Group | CD68^{+}/CD3^{+} |
CD68^{+}/CD3^{+} |
CD68^{+}/CD3^{+} |
|||

3D | 2D nucleus | 2D cell | ||||

Mean | Mean | Mean | ||||

non-smokers | 0.39 | 13.4% | 0.43 | 13.7% | 0.68 | 12.0% |

smokers | 0.49 | 15.5% | 0.50 | 16.7% | 1.68 | 12.9% |

The agreement was assessed by plotting the differences between the ratios from the two approaches against their mean (i.e. magnitude) for each subject (_{s} = 0.89 for the non-smoker group and r_{s} = 0.79 for the smoker group, both statistically significant (non-smoker _{r}<0.001, smoker _{r} = 0.025). In the non-smoker group, the ratio means reflect 91% of the variability in the ratio differences, as measured by the coefficient of determination r^{2}. The differences between the two methods tended to be negative for low magnitudes and positive for high values. The linear regression of the differences (

Dashed line y = 0 represents the line of equality, which stands for perfect agreement. (a) Regression based mean difference (bias) and 95% limits of agreement for the differences of the CD68^{+}/CD3^{+} cell density ratios as determined by the 2D nucleus and 3D approaches in the non-smoker group. All values lie within the interval between the calculated 95% limits of agreement; (b) Regression based mean difference (bias) with 95% C.I. of the regression line (dotted) for the differences of the CD68^{+}/CD3^{+} cell density ratios in the smoker group. The 95% C.I. includes several horizontal lines (slope = 0) so that the fitted linear model does not achieve the desired statistical significance. Two large outliers encircled; (c) Regression based mean difference (bias) and 95% limits of agreement for the differences of the CD68^{+}/CD3^{+} cell density ratios as determined by the 2D nucleus and 3D approaches in the smoker group after removing the two large outliers. All values lie within the interval between the calculated 95% limits of agreement. Notice the similar slope to the fitted model in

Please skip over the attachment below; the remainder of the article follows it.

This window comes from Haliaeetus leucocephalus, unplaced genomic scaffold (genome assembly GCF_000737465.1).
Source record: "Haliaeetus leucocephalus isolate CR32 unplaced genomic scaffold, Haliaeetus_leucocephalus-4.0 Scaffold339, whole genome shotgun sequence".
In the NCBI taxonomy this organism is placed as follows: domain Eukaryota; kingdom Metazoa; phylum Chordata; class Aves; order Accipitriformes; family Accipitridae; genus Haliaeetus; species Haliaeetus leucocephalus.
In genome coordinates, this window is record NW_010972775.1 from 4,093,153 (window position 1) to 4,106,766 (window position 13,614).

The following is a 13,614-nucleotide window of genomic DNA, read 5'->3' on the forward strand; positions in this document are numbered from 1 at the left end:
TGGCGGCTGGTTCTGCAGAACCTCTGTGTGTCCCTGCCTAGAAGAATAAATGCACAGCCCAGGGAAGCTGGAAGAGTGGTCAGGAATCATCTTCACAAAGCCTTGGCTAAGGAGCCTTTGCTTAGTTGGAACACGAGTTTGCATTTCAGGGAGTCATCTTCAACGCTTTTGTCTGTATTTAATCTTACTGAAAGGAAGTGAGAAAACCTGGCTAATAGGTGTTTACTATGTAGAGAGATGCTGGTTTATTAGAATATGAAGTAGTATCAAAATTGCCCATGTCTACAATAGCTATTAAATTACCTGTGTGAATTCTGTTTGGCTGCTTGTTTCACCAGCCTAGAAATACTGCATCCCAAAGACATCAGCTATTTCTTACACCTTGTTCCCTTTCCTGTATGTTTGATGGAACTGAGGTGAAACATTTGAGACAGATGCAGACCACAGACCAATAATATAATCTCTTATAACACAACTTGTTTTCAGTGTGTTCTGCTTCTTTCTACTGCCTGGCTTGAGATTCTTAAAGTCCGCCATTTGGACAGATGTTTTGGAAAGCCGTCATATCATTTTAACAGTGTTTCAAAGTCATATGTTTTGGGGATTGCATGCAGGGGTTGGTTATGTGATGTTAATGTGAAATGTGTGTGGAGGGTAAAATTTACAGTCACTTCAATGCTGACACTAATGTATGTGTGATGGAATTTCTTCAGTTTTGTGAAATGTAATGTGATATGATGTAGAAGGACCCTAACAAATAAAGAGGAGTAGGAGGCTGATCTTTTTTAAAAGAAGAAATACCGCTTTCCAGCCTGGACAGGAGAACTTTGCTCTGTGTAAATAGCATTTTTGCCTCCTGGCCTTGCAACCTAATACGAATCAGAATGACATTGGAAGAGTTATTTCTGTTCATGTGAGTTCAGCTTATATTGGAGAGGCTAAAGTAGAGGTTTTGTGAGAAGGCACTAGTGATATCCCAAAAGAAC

_{y|x} = 0.053 the regression based 95% limits of agreement were

This falls under the criteria of acceptance for the 95% limits of agreement set to

In the smoker group fitting a linear regression model showed that the ratio means account for only 41.4% of the variability of the ratio differences, as measured by the coefficient of determination r^{2}. Regarding the regression equation, the chosen level of significance was reached neither for the slope (regression coefficient), nor for the analysis of variance (F-test): ^{+} and CD3^{+} N_{V} (the lowest in our sample) and therefore high CE and CE_{r}. Because this very high measurement error is likely to be a strong confounder in a sample of n = 7, we excluded these two subjects and then repeated the regression analysis of the differences on the means. This led to a remarkable improvement of the fitted model, with the mean ratios reflecting 98.3% of the variability in the ratio differences. The regression equation of _{y|x} = 0.011 to calculate the regression based 95% limits of agreement as